Motilal Oswal has been coming out with a wealth creation study on an annual basis over the last two decades. Over the years, each of its studies has given investors lessons to help them find wealth creating companies. This time it stresses on looking at economic profit rather than accounting profit, along with other qualitative-based indicators, in order to achieve ‘hockey stick returns’.

Hockey stick returns primarily refer to sharp and sustained rise in the price of a particular stock, which can lead to a hockey-stick formation of the price chart, ultimately creating wealth for investors. Here are some takeaways from the study.

Economic profits over accounting profit

Typically, accounting profit i.e. net profit, is the most widely used tool for financial analysis of a company. However, the study highlights that while the accounting profit takes into account all the explicit costs, including cost of debt (interest cost) in determining  company’s profits, it doesn’t incorporate implicit cost of invested equity capital (cost of equity). Economic profit can be calculated by mutliplying Net worth with spread between return on equity and cost of equity.

While there are different formulae and methods to calculate cost of equity, in simple terms, cost of equity is the return required by an investor while making equity investment in a company. For simplicity, Motilal Oswal has considered cost of equity as 10 per cent, which is equivalent to the long-period return on Indian equity markets.

Let’s take Indian Oil, for instance. In FY23, the company has been able to generate net profit of around ₹9,800 crore and thereby has delivered ROE of around 7 per cent. Though the company has generated accounting profit, due to lower ROE, it had an economic loss of around ₹4,200 crore. Likewise, investors can look for companies that have generated economic profits and have the ability to grow it at a reasonable pace.

The TEMP framework   

The study has come up with a framework called TEMP (trends, endowment, moves and price) to help investors find companies with high economic profits at reasonable price and thereby generate hockey stick returns. One, trends are primarily the factors external to a company — such as shifts in broader economy and sector. Favourable trends can help companies generate economic profits.

For instance, the stock of Astral delivered returns at around 45 per cent CAGR during 2013-2023, which was driven by favourable trends in the industry — such as demand shift from unorganised to organised sector owing to GST implementation, government initiatives to improve penetration of tap water, strong uptick in real estate activity and value migration from metal pipes to plastic pipes.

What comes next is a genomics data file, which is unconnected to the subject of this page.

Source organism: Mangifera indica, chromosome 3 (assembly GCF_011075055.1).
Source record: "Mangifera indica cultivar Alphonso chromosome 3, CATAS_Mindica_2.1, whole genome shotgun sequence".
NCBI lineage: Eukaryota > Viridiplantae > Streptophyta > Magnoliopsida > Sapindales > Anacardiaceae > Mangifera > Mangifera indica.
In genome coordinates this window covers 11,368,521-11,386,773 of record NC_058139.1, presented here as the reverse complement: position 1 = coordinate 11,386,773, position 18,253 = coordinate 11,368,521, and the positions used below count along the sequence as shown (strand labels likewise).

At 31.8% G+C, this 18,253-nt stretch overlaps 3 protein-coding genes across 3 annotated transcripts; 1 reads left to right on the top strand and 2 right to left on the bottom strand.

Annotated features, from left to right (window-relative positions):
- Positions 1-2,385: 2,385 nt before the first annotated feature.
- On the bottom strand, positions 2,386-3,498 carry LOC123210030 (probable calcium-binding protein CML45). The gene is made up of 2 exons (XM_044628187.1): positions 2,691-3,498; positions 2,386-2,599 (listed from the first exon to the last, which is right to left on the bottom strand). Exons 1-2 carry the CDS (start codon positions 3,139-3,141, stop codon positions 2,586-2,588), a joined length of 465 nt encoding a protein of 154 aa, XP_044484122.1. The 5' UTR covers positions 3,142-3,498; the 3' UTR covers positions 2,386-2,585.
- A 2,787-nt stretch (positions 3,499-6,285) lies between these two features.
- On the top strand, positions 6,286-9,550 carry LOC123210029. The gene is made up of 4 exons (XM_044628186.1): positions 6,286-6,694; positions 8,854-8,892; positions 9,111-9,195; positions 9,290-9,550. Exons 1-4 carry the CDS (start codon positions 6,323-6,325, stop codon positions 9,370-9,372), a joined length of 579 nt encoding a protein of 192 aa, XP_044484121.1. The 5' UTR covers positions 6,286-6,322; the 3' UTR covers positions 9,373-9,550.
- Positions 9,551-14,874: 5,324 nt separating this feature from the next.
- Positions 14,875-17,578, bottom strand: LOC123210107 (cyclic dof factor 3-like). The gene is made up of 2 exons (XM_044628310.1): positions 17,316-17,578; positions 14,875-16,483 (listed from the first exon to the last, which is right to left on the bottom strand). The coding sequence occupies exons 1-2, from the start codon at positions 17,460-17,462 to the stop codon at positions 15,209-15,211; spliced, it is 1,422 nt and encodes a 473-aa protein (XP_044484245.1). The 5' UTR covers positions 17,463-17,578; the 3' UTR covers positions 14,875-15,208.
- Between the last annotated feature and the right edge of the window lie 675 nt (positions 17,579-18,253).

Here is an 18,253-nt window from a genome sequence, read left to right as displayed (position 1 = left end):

Two, external trends can be favorable to a company only if it is internally strong enough to ride the favourable trends. The internal factors are referred to as endowment here. Let’s take financial services firm Bajaj Finance. . There have been favourable developments in the financial services space during 2013-23 such as steady systemic credit growth of 10 per cent, boom in consumer durables space and strong adoption of digital payments. While these favorable trends help, it was Bajaj Finance’s internal strengths (endowments) such as strong parentage, dealer network (578 dealers and 2,130 sub-dealers) in 75 cities and sustained customer relationships that helped it take advantage of the external factors and generate 58 per cent CAGR returns in the last 10 years.

Three, a company also needs to take strategic initiatives during its course of business to leverage its trends and endowments in order to drive economic profits growth — referred to as moves here in the study. It helped the stock of integrated agri chemicals solution company PI Industries generate CAGR returns of around 37 per cent in last 10 years. Moves such as its consistent investments in R&D and diversification into pharma and specialty chemicals space have helped the company leverage its strengths; rising application of pesticides, increased outsourcing by global players, PI’s robust manufacturing infrastructure and cost-competitiveness have been some of the favourable trends and endowments for the company.

Studying the trends, endowments and moves can help one find fundamentally strong companies that have been able to generate economic profits. However, in order to find attractive investment opportunities, economic profits need to be coupled with an appropriate price (valuation) at which stock needs to be bought. Of Nifty 500 companies, 54 companies have delivered hockey stick returns in the last 10 years. Here, the study has given an indicative P/E number of less than 20 times, which has been the case of 70 per cent of the companies generating hockey stick returns. Ultimately, increase in economic profits along with P/E expansion can result in such wealth creation

Investor takeaways

After applying the TEMP framework, Motilal Oswal has arrived at a list of 16 companies that have generated highest CAGR returns in the last 10 years (at least 38 per cent CAGR returns). These are the companies that have been able to grow their economic profits more than 15 per cent annually and have seen P/E expansion of at least 2 times. Investors can use the TEMP framework in order to figure out companies that have sector tailwinds in place, internal strength, ability to take strategic initiatives with changing business environment and are available at attractive valuation, which provides scope of P/E expansion.

Further, accounting earnings apart, investors can apply economic profits as a valuation driver. For instance, one can value companies through price to economic profits and price to economic profits growth (similar to PEG ratio).